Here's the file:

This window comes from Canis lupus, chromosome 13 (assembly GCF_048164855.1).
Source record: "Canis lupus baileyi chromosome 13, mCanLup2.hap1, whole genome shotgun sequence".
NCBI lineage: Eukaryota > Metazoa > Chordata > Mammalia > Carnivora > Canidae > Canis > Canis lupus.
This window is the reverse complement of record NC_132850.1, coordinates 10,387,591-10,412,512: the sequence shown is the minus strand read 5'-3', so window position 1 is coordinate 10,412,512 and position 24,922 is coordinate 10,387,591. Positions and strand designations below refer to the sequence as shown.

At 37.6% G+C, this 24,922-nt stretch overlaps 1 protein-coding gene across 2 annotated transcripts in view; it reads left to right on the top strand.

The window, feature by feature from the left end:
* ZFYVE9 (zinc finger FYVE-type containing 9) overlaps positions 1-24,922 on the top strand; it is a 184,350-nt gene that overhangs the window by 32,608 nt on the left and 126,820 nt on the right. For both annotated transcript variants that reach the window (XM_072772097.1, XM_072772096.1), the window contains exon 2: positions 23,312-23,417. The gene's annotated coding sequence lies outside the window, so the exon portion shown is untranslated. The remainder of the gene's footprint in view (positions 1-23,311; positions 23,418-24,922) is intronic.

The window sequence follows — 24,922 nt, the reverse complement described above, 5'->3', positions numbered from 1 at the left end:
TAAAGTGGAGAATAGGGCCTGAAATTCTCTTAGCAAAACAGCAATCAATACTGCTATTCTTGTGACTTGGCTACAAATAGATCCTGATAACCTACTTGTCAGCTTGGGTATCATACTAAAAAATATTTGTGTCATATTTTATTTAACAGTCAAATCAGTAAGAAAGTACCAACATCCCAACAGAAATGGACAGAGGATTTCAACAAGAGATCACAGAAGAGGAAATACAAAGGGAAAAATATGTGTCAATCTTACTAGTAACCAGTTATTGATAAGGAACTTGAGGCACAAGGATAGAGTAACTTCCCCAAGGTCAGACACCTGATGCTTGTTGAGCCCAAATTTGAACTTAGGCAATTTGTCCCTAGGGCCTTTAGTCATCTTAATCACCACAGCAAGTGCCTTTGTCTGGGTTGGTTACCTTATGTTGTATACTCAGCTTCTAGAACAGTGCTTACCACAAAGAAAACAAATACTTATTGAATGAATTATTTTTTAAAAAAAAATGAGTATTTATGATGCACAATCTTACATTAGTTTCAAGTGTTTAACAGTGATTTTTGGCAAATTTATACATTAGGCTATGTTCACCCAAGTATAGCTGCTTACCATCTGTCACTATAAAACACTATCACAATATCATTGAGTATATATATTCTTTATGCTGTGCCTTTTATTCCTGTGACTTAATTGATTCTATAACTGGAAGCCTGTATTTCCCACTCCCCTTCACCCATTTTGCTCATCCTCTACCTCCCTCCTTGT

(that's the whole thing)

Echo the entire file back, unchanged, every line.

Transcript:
This window comes from Canis lupus, chromosome 13 (assembly GCF_048164855.1).
Source record: "Canis lupus baileyi chromosome 13, mCanLup2.hap1, whole genome shotgun sequence".
NCBI lineage: Eukaryota > Metazoa > Chordata > Mammalia > Carnivora > Canidae > Canis > Canis lupus.
This window is the reverse complement of record NC_132850.1, coordinates 10,387,591-10,412,512: the sequence shown is the minus strand read 5'-3', so window position 1 is coordinate 10,412,512 and position 24,922 is coordinate 10,387,591. Positions and strand designations below refer to the sequence as shown.

At 37.6% G+C, this 24,922-nt stretch overlaps 1 protein-coding gene across 2 annotated transcripts in view; it reads left to right on the top strand.

The window, feature by feature from the left end:
* ZFYVE9 (zinc finger FYVE-type containing 9) overlaps positions 1-24,922 on the top strand; it is a 184,350-nt gene that overhangs the window by 32,608 nt on the left and 126,820 nt on the right. For both annotated transcript variants that reach the window (XM_072772097.1, XM_072772096.1), the window contains exon 2: positions 23,312-23,417. The gene's annotated coding sequence lies outside the window, so the exon portion shown is untranslated. The remainder of the gene's footprint in view (positions 1-23,311; positions 23,418-24,922) is intronic.

The window sequence follows — 24,922 nt, the reverse complement described above, 5'->3', positions numbered from 1 at the left end:
TAAAGTGGAGAATAGGGCCTGAAATTCTCTTAGCAAAACAGCAATCAATACTGCTATTCTTGTGACTTGGCTACAAATAGATCCTGATAACCTACTTGTCAGCTTGGGTATCATACTAAAAAATATTTGTGTCATATTTTATTTAACAGTCAAATCAGTAAGAAAGTACCAACATCCCAACAGAAATGGACAGAGGATTTCAACAAGAGATCACAGAAGAGGAAATACAAAGGGAAAAATATGTGTCAATCTTACTAGTAACCAGTTATTGATAAGGAACTTGAGGCACAAGGATAGAGTAACTTCCCCAAGGTCAGACACCTGATGCTTGTTGAGCCCAAATTTGAACTTAGGCAATTTGTCCCTAGGGCCTTTAGTCATCTTAATCACCACAGCAAGTGCCTTTGTCTGGGTTGGTTACCTTATGTTGTATACTCAGCTTCTAGAACAGTGCTTACCACAAAGAAAACAAATACTTATTGAATGAATTATTTTTTAAAAAAAAATGAGTATTTATGATGCACAATCTTACATTAGTTTCAAGTGTTTAACAGTGATTTTTGGCAAATTTATACATTAGGCTATGTTCACCCAAGTATAGCTGCTTACCATCTGTCACTATAAAACACTATCACAATATCATTGAGTATATATATTCTTTATGCTGTGCCTTTTATTCCTGTGACTTAATTGATTCTATAACTGGAAGCCTGTATTTCCCACTCCCCTTCACCCATTTTGCTCATCCTCTACCTCCCTCCTTGT